Posted on 10/27/22 by Louise Principe
There’s no question that technology has made a significant impact on market research. Digitalizing tasks has enabled researchers to develop business insights faster and more comprehensively than ever before.
These changes have naturally caused a shift in the market research process and, more specifically, in focus groups. Traditional, face-to-face discussions have transitioned to an online space with the help of the internet.
In this regard, two kinds of methodologies have emerged from online focus groups – webcam and text-based. Each has its advantages and disadvantages, but which one is best for you?
Video vs. Text
To showcase the pros and cons of each kind, we’ll be describing webcam and text-based focus groups based on four categories: Communication, Seamlessness, Privacy, and Equipment.
Webcam Focus Groups
Due to its on-camera characteristic, a webcam focus group is the closest online alternative to an in-person discussion. Unlike text-based groups, webcams can capture subtle nuances such as body language and facial expressions.
As a result, this enables moderators to pick up on unspoken feelings or issues that participants may have. Also, these groups require participants to take turns speaking to avoid any overlapping dialogues during the session.
Because webcam groups are recording and streaming based, they heavily rely on high internet speeds to avoid technical glitches. Having no proper tech support and poor connectivity disrupts the flow of discussions due to longer loading times between stimuli, unexpected drop-offs, and buffered sounds.
These issues are severely detrimental to the overall quality of the recording because respondents may not be able to give proper feedback.
One of the biggest advantages of online focus groups is that it gives respondents a sense of anonymity during the session. However, the on-cam aspect of webcam discussions still provides a degree of exposure that some participants wouldn’t be comfortable with.
Similar to how some people are hesitant to express their feelings in a room full of strangers, not everyone is eager to show their face on camera – even if they are hidden behind a screen.
Aside from a stable internet connection, researchers must ensure that every participant has access to a functioning webcam. Alternatively, remote participants may also use mobile devices such as smartphones or tablets to join the webcam focus group, provided they have a strong wifi connection or are willing to use their data allowance.
Text-Based Focus Groups
In comparison to video, text responses have the potential to be less informative. This is because you won’t be able to observe respondents’ non-verbal cues during the session. As a result, this could lead to more one-dimensional feedback that lacks the depth needed when collecting qualitative data.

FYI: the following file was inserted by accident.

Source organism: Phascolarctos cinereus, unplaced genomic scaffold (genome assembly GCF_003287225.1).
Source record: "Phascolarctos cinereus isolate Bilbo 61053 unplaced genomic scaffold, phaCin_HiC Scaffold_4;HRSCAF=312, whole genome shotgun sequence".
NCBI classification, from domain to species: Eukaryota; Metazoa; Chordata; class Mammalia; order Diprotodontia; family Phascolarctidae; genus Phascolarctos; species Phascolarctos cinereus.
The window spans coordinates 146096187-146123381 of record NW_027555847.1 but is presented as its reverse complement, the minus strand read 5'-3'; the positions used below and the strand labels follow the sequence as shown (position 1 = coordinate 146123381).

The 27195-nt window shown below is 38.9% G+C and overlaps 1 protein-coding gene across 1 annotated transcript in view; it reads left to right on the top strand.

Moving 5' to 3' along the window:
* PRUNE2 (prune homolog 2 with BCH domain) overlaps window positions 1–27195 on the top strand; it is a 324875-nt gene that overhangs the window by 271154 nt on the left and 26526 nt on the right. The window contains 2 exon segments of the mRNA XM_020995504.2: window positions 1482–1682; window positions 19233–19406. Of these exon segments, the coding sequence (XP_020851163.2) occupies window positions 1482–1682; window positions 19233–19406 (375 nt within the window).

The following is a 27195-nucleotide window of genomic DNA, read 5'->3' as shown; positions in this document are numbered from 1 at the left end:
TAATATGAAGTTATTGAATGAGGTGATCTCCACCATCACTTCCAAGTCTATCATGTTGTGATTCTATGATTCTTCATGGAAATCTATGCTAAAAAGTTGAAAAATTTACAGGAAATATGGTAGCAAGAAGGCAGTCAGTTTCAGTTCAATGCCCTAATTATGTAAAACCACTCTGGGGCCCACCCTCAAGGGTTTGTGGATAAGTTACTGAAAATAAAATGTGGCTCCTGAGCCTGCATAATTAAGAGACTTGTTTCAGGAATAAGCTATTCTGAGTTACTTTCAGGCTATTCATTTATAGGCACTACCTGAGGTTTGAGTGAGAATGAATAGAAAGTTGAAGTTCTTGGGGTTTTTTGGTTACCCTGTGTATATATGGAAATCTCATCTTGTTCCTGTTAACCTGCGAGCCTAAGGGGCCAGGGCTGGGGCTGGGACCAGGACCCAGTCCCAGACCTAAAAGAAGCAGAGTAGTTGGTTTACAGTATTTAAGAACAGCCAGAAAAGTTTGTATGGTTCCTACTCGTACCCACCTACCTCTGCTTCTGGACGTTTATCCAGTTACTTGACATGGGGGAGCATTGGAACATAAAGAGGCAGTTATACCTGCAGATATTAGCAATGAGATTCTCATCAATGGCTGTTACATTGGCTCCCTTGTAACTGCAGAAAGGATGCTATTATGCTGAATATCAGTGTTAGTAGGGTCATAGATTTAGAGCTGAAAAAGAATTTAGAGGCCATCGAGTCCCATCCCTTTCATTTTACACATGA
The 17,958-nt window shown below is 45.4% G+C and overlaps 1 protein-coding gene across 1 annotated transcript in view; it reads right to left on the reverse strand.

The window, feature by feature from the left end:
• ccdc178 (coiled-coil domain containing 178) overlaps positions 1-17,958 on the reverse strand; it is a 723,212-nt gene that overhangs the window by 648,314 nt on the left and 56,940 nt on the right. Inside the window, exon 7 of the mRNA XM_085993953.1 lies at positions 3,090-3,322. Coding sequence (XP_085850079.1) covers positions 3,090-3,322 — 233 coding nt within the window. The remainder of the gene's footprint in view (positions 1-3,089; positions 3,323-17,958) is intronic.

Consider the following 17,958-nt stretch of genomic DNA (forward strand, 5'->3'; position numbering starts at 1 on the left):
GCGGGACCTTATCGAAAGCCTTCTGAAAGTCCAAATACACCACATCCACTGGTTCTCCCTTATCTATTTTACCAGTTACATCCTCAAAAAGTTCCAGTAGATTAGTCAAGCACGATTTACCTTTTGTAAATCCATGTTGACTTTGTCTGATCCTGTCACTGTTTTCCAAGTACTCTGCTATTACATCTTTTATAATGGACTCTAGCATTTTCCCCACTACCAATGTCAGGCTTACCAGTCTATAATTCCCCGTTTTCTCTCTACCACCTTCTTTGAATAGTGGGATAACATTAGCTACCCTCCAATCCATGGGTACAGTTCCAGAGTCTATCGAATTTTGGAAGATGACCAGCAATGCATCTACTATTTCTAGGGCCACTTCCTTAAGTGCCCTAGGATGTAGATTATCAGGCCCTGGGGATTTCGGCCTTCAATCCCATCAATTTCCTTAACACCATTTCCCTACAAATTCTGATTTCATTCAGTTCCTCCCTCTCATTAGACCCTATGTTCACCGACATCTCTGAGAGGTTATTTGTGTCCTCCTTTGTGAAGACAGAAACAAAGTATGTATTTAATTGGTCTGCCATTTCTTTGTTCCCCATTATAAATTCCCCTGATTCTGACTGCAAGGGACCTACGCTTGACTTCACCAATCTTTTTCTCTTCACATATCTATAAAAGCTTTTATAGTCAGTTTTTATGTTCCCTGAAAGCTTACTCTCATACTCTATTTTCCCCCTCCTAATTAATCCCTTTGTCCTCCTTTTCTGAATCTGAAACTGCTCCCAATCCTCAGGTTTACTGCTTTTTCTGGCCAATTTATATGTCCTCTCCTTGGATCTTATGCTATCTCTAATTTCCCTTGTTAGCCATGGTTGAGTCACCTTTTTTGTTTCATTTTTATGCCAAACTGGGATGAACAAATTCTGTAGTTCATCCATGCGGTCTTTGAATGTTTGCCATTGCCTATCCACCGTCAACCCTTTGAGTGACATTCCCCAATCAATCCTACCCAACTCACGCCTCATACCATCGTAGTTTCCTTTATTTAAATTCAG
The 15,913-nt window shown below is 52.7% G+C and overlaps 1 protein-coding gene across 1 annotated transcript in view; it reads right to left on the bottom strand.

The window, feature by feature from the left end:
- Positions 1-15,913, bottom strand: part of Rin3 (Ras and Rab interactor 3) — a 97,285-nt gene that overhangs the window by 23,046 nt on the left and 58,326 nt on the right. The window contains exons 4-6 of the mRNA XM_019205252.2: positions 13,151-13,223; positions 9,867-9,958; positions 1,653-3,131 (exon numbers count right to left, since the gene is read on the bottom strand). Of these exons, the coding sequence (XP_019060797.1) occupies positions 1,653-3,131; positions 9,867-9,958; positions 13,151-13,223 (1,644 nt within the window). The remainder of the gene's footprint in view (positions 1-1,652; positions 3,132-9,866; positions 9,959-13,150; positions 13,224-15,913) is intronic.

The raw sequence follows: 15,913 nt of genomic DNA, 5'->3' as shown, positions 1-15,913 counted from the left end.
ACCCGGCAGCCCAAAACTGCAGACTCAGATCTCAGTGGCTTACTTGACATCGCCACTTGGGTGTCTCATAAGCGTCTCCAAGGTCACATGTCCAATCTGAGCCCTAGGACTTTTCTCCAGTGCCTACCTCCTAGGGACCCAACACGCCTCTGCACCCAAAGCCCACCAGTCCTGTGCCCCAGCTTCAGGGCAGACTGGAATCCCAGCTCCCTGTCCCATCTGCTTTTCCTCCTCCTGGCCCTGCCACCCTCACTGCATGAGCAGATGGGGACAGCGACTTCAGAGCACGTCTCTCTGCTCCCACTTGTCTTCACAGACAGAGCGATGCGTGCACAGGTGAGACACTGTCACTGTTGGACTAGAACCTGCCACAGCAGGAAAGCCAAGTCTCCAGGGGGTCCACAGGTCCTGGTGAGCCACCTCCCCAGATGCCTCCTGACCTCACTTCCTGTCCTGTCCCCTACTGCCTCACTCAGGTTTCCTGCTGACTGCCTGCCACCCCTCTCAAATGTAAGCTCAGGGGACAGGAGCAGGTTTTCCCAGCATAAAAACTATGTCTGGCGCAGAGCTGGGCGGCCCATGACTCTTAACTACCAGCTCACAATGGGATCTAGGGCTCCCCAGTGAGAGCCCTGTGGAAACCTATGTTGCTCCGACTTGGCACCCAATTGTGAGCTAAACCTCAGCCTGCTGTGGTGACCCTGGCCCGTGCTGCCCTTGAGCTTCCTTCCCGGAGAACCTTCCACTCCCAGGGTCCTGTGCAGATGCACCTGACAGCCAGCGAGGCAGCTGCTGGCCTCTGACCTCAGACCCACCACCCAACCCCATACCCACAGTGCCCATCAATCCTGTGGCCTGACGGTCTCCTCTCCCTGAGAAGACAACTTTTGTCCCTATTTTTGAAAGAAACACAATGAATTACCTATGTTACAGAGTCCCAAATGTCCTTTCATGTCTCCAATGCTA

To combat the non-visual aspect of this method, researchers may instruct respondents to add emoticons or emojis to their answers as an additional way for them to express their feelings.
Text-based discussions are easier to manage because they require significantly less data than a webcam call. In these discussions, you rely on participants being able to answer questions, bounce ideas off of each other, and give feedback by quickly typing out their responses.
By guiding the flow of conversation and encouraging respondents to provide as much detail in their responses, moderators can gather a wealth of information from these focus groups.
The main advantage of this method is that group members can anonymously communicate their thoughts and feelings. By not showing their faces on camera, this method can cause respondents to break down their barriers and express their opinions freely – resulting in more open and candid discussions.
This sense of anonymity also has the added benefit of reducing bias within the group, as people are less pressured to agree to a single sentiment.
Participants will have no problem joining a text-based focus group because devices capable of delivering text responses are easily accessible. Furthermore, this type of focus group only requires devices to have minimal data allowance to function properly.
Which One Should I Choose?
The best online focus group method for you will depend on a few things:
The topic of discussion
- Is your topic taboo or sensitive (e.g., religion, politics, mental health) in nature?
- Will participants be comfortable discussing this subject on camera?
Some participants may hesitate to answer in a webcam focus group because they don’t feel comfortable discussing sensitive topics with people unfamiliar to them.
The demographic of your participants
- Are they younger or older?
- Are they tech-savvy and know how to operate recording equipment (e.g., webcam, speaker, microphones)?
Webcam discussions are ideal for a younger, tech-savvy demographic, while older generations may prefer a text-based focus group because they require less technical skill.
Your research objectives
- Are you doing a product test?
- Does your project require you to observe your participants?
Webcam focus groups are preferable over text-based conversations if you want to gather UX insights by observing how customers use or maneuver a product.
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